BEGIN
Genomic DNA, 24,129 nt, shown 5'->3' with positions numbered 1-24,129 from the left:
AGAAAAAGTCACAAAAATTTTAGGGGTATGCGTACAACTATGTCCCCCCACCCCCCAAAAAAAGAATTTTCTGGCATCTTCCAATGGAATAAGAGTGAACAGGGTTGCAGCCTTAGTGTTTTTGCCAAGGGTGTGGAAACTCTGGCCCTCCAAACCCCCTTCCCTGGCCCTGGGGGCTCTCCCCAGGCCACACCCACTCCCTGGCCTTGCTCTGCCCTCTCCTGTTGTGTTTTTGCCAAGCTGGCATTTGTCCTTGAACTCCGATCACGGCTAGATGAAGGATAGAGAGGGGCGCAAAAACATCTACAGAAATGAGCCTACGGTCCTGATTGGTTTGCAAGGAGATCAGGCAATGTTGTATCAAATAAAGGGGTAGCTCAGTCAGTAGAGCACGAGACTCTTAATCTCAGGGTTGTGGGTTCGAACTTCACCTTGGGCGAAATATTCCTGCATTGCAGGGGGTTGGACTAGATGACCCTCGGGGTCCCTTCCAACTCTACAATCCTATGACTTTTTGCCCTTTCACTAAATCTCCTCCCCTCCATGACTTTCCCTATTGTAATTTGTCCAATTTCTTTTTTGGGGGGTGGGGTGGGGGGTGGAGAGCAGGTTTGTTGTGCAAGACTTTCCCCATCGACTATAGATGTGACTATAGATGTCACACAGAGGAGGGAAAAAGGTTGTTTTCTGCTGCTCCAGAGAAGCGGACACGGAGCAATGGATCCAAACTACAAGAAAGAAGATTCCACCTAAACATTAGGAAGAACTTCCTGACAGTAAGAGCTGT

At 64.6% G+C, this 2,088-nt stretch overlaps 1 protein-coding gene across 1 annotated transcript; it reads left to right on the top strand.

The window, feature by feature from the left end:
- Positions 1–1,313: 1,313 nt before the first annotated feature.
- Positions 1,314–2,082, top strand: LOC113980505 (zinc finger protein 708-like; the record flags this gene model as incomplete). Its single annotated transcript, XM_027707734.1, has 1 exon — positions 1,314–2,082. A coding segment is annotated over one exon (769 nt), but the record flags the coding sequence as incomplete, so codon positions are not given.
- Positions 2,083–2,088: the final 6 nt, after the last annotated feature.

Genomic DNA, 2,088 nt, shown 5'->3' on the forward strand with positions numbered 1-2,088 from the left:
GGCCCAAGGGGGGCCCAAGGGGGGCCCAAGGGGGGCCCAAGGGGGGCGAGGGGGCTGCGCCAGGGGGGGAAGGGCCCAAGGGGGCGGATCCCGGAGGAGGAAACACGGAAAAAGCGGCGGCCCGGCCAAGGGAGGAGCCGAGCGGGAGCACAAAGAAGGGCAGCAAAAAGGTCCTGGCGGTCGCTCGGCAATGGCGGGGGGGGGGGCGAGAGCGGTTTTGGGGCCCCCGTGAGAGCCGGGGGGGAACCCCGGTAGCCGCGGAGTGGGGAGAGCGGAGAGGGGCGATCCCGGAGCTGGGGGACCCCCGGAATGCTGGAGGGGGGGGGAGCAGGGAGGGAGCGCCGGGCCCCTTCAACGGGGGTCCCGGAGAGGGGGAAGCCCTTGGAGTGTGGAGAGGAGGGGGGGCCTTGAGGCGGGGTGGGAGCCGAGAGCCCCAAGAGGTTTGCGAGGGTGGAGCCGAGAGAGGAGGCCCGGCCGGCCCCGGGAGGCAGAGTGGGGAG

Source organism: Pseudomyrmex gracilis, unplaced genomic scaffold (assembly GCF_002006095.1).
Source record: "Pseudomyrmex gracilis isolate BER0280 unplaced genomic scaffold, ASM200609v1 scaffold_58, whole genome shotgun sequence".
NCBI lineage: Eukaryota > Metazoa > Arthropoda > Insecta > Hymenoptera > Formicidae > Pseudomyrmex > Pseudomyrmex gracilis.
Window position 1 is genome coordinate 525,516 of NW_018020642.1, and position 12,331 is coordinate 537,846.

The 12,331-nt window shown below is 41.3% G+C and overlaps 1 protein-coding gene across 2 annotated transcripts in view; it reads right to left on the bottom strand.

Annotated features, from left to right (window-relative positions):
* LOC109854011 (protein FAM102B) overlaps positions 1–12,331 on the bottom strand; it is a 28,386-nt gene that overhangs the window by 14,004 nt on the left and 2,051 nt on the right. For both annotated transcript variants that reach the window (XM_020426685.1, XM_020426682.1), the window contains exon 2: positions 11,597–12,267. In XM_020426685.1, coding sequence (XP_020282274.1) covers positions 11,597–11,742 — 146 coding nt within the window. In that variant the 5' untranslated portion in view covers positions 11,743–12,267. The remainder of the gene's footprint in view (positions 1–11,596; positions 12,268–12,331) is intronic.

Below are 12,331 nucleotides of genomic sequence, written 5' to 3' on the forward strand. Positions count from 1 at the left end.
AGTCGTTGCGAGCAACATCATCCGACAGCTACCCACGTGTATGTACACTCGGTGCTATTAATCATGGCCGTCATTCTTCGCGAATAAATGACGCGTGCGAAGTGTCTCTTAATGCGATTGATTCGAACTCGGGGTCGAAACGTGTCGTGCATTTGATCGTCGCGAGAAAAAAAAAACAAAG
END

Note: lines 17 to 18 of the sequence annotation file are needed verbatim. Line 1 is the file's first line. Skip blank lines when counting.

Below are 12,331 nucleotides of genomic sequence, written 5' to 3' on the forward strand. Positions count from 1 at the left end.
AGTCGTTGCGAGCAACATCATCCGACAGCTACCCACGTGTATGTACACTCGGTGCTATTAATCATGGCCGTCATTCTTCGCGAATAAATGACGCGTGCGAAGTGTCTCTTAATGCGATTGATTCGAACTCGGGGTCGAAACGTGTCGTGCATTTGATCGTCGCGAGAAAAAAAAAACAAAG